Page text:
On a recent trip to New Orleans, I stopped by Librairie Bookshop on Chartres and picked up four Frank Yerby paperbacks: The Saracen Blade (1952), Gillian (1960), The Man from Dahomey (1971), and A Darkness at Ingraham’s Crest (1979). Since then, I have been delving, in earnest, into Yerby’s oeuvre, one that includes thirty three novels. I’ve written about his first novel The Foxes of Harrow (1947) before and the subversive elements that exist beneath the surface of Yerby’s “costume romance” that appear to reinforce the mythological ideal of a romantic South.
Maligned during his life and after his death by critics, Yerby’s work needs to be reexamined and explored in the ways that it strives to deconstruct false mythologies of the South. To do that, we need to look at Yerby’s life’s work as a whole, not just at his novels. This includes poems and short stories that he wrote and got published before he made it big with The Foxes of Harrow. These texts are, for a lack of a better term, protest writings. They directly challenge the hegemonic system that maintains its power and control over blacks. One such story is “White Magnolias,” a piece that originally appeared in 1944 in Phylon.
The short story (only about seven pages) focuses on Beth Thomas, a white teenager, asking her black friend Hannah Simmons over to her house for tea. Beth’s parents do not want Hannah in their house because she is black, and the main focus of the story centers on the debate that Beth has with her parents about Hannah’s humanity. Eventually, Hannah appears and a verbal confrontation occurs between Beth’s parents and herself. Bruce A. Glasurd and Laurie Champion argue that “White Magnolias,” along with Yerby’s other short stories, need to be reevaluated because “Yerby, as did Chester Himes, attempted both to reach and to teach about the evils of the current race situation in the United States; this approach makes his stories both politically effective and tragically ignored” (16).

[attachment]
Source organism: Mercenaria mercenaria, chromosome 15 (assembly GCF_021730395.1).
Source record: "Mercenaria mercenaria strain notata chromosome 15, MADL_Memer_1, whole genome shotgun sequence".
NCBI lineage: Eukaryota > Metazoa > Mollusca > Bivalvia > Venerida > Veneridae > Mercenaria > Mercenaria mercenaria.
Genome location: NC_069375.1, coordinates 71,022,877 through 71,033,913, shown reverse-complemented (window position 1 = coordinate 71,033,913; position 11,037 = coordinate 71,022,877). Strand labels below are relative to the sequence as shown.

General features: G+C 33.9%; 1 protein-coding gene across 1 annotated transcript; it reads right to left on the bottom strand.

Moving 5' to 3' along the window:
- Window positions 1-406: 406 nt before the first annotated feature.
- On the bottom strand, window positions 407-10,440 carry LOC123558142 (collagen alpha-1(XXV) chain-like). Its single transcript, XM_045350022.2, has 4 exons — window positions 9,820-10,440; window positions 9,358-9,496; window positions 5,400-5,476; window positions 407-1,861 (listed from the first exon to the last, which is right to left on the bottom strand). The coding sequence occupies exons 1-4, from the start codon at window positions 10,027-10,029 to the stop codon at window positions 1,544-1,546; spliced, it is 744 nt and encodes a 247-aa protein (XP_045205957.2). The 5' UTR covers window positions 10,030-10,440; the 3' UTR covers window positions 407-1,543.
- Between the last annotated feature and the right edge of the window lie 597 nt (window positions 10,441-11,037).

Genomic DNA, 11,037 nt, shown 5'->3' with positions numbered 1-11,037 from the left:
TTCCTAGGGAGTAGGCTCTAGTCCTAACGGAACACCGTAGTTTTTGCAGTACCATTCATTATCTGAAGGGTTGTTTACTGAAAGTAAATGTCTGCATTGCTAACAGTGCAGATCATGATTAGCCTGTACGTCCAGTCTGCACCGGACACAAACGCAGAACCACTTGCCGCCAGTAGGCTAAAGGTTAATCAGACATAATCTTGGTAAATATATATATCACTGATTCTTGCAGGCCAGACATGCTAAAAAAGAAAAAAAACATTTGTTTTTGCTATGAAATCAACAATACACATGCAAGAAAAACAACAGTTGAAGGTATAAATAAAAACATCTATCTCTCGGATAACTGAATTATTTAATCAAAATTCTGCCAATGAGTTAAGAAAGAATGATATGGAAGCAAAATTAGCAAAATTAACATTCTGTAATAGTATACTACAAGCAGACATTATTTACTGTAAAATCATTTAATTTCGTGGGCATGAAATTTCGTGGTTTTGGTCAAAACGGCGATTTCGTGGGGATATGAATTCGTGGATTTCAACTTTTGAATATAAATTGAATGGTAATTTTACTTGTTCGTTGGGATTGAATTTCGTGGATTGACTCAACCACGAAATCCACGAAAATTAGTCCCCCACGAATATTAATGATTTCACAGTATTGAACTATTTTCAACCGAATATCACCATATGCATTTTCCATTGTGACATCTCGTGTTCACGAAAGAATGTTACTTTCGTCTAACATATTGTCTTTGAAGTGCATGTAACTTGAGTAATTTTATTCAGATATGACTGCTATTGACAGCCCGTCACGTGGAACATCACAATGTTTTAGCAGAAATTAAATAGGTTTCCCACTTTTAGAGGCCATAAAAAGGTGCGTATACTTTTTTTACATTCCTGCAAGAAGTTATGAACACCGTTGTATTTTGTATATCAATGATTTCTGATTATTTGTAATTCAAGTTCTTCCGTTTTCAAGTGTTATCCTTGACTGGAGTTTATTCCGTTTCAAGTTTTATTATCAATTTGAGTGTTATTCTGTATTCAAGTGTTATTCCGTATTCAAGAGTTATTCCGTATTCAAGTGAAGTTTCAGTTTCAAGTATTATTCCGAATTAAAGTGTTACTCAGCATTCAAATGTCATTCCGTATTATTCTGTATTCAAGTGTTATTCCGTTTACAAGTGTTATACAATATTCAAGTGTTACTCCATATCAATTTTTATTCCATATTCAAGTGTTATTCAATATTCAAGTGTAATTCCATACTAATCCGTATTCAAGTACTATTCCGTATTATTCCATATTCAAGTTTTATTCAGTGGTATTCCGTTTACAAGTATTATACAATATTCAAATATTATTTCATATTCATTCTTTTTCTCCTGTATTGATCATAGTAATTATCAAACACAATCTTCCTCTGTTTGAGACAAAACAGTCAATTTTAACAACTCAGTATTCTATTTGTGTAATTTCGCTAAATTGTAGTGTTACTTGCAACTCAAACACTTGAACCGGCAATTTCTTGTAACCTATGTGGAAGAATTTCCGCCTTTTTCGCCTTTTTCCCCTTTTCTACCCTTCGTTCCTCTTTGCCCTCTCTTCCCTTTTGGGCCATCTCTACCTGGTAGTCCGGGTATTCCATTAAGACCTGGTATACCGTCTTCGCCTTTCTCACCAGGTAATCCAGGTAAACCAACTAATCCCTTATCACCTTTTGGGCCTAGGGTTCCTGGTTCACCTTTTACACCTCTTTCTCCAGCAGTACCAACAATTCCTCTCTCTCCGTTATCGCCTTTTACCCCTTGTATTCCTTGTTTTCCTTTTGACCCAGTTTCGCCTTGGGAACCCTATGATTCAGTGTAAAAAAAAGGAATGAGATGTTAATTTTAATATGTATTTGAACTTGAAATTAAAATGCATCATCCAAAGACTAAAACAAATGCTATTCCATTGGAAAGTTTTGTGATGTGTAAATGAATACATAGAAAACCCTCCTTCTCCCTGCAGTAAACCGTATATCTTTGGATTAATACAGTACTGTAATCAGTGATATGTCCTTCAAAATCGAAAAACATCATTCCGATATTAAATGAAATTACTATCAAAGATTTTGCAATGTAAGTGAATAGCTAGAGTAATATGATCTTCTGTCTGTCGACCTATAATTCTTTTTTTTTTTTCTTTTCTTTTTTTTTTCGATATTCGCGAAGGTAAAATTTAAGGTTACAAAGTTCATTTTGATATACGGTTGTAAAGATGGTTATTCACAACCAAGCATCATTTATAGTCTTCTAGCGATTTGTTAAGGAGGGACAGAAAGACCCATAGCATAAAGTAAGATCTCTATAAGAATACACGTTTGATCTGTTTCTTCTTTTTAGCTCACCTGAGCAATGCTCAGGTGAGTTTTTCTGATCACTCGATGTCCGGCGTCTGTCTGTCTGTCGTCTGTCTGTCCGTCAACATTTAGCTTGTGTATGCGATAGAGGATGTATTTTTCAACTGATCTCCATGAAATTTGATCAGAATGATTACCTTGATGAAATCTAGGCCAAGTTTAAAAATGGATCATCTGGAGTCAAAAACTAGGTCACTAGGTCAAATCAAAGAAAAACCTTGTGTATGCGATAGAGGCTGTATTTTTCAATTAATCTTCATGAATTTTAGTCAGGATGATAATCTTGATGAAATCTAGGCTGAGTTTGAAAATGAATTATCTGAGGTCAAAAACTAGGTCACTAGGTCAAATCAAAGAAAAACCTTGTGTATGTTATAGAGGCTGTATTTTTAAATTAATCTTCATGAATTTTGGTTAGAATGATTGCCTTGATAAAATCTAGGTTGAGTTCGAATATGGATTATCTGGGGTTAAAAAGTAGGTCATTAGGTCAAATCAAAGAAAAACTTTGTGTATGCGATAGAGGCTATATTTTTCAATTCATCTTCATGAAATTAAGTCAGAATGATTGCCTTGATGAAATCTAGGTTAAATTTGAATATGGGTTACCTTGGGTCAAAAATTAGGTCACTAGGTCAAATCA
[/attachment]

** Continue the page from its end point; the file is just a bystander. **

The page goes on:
From the title of the story, Yerby draws our attention to the symbol of the magnolia and its reference to both the South and white womanhood. This symbol recalls similar images of magnolia’s in Billie Holiday’s “Strange Fruit” and Langston Hughes’s “Magnolia Flowers.” While the magnolia, in Holiday, Hughes, and Yerby, contains elements of beauty, violence lurks underneath. The scent of magnolias in “Strange Fruit” becomes overwhelmed by “burning flesh,” the magnolias that the speaker looks for in “Magnolia Flowers” turn up a dead body that the speaker trips over, and the magnolias that line the Thomas’s walk in “White Magnolias” hide the hostility and cruelty behind the veneer of beauty.